Each suit was made to measure, but in terms of design features was bespoke with key features being retained to create the collective look. The original suit jacket had a shawl collar with a single shank button fastening, half moon pockets and various pleats on the back which included a yoke. A belt would also be added, either attached or stitched down according to the wearer’s preference. The trousers had a deep waistband, known as a Spanish waistband which was typically 3” deep rather than the conventional 1”, but could be up to 8” deep! The trousers would be wide between 18”-24”, with the widest recorded at 30”. Colours were pastel in shade including powder blue, beige and silver grey. These suits were worn by the trawlermen during their 3-day shore leave following a 3-week voyage. One theory is that this dress style was influenced by the cowboy through country music, cowboy novels and Hollywood westerns and this became the start of Claire’s creative process – thinking about cowboys and sailors and their symbolism.
This research led through tattoos into floral symbolism and the different meanings of flowers that could represent the men and their livelihoods. Borage, peony, cypress, protea and wormwood which mean courage, bravery, sorrow, courage and absence were chosen and designs began to emerge. Deciding that the fabrics would be a mixture of embroidery and weave for shirts with woven suit designs for women’s’ wear, Claire set about her drawings. Recognising that the final making up stage would take time, Claire has used her design experience to quickly realise working designs incorporating borage, that grows profusely in her garden and the cod, haddock and flat fish that were caught by the trawlermen. Halibut gave her a particular challenge as nothing she could do could improve its looks. However, the stylised haddock and cod look magnificent.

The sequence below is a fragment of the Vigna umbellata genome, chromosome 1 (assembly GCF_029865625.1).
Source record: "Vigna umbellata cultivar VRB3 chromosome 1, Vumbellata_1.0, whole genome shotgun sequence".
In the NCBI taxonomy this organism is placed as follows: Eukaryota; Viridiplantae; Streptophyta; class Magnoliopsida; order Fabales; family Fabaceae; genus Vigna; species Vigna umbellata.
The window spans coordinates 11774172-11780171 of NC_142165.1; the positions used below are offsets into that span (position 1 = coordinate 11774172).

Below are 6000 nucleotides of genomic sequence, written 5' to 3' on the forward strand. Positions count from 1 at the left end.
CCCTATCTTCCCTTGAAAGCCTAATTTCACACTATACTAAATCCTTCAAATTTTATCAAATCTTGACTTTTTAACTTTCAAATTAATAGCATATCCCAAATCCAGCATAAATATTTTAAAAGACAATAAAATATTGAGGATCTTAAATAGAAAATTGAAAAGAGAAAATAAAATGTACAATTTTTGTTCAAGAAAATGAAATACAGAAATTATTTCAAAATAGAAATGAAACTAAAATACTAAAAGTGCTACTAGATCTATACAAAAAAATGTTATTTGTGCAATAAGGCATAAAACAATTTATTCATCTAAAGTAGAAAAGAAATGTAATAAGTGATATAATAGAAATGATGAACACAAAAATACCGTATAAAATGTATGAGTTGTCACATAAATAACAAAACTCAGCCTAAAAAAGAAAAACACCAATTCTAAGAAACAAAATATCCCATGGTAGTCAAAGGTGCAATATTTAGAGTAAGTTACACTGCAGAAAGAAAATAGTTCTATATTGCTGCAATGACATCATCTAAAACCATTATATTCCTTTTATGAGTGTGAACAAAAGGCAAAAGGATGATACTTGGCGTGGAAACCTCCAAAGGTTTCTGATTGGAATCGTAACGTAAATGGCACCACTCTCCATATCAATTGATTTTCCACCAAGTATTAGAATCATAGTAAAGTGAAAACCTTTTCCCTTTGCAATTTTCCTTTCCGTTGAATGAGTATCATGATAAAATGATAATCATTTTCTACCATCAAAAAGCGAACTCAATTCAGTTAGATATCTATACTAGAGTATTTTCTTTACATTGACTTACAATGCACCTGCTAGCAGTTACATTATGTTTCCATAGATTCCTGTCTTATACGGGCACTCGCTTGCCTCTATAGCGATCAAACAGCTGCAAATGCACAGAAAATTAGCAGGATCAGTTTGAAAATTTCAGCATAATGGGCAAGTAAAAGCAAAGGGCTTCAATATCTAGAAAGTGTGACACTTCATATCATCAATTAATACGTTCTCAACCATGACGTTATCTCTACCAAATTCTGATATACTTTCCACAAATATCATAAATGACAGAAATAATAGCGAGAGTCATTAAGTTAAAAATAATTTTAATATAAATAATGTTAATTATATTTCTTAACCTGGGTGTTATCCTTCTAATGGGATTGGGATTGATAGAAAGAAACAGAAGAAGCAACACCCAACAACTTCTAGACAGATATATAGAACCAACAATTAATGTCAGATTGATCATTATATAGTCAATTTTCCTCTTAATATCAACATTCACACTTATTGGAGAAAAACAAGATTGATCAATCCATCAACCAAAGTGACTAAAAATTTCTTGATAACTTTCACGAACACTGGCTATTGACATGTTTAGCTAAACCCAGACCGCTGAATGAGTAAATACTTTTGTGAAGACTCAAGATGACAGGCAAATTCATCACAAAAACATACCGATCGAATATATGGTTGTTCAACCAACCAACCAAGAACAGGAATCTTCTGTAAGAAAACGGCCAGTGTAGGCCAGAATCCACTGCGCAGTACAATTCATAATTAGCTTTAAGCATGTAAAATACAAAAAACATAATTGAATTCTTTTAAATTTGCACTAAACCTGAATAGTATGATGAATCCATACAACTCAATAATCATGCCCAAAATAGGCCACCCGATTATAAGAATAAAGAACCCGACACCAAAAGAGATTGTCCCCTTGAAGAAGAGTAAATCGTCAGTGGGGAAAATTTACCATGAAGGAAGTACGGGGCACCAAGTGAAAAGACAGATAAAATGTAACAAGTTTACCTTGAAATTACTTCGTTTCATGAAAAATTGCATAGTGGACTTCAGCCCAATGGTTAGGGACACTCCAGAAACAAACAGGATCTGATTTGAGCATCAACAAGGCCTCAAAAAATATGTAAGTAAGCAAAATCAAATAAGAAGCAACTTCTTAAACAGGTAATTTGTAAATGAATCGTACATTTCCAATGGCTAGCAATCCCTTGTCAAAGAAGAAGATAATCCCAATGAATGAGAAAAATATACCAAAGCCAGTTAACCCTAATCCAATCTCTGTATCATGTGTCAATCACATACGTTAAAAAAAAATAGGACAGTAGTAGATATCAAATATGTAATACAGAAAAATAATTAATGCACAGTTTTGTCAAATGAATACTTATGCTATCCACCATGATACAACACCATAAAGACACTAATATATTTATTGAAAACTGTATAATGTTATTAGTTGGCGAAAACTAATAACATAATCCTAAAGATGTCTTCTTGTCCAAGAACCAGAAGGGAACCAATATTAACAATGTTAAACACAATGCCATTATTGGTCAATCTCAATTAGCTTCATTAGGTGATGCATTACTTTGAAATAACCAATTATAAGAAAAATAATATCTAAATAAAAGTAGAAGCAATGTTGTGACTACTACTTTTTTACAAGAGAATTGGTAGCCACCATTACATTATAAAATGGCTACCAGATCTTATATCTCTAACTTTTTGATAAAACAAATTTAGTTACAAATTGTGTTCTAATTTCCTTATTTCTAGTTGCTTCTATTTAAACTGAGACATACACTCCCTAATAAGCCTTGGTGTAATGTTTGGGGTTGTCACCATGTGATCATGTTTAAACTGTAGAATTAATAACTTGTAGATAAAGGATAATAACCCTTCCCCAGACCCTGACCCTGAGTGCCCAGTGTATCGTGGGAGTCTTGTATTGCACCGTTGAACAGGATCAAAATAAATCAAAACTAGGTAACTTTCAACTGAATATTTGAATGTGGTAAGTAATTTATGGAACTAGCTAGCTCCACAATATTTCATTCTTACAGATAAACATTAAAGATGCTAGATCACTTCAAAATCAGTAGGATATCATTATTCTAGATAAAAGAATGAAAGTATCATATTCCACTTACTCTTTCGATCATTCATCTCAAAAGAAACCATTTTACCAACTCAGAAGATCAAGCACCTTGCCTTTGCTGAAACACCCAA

The colour palette of purple and red was based on colour forecasting trends for today using 2/28s worsted wool and fine stainless-steel thread in both the warp and weft to produce a modern twist on versions of tradition woven check design. The stainless-steel thread gives the fabric a shimmer, reminiscent of the surface of the water. In order to merge the weave with the embroidery ideas and to bring the collection together as a whole, Claire has employed a novel technique to remove the wool leaving the stainless-steel thread in the shape of the peonies.
As her research has progressed Claire is shifting her views away from the idea that the suits were in response to the real or mythical cowboy, as there is not enough evidence to substantiate this. Unsure where her next investigations will take her, Claire concluded saying “I’m uncertain but as I said at the beginning, that’s the only thing I can be certain of.”